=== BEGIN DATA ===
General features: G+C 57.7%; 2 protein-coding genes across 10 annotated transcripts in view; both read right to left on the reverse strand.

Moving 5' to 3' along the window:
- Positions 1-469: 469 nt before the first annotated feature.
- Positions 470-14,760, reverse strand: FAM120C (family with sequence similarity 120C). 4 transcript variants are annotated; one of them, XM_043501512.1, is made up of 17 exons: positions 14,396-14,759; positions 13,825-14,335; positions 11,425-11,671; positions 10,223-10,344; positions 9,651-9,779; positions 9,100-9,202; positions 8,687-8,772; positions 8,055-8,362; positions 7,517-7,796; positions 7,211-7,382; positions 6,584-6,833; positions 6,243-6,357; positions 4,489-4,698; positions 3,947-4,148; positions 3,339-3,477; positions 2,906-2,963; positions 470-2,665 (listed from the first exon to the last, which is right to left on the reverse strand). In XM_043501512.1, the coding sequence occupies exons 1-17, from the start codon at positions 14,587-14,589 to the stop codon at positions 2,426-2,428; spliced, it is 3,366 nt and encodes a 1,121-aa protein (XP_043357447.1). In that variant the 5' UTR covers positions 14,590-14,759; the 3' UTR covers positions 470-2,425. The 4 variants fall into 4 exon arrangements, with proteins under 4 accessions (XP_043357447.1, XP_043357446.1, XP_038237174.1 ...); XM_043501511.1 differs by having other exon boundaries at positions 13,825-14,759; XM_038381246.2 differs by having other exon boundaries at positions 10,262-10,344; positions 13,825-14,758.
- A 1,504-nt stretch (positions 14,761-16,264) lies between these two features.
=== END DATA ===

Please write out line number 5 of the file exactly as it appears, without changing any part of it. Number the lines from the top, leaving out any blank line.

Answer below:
- A 1,504-nt stretch (positions 14,761-16,264) lies between these two features.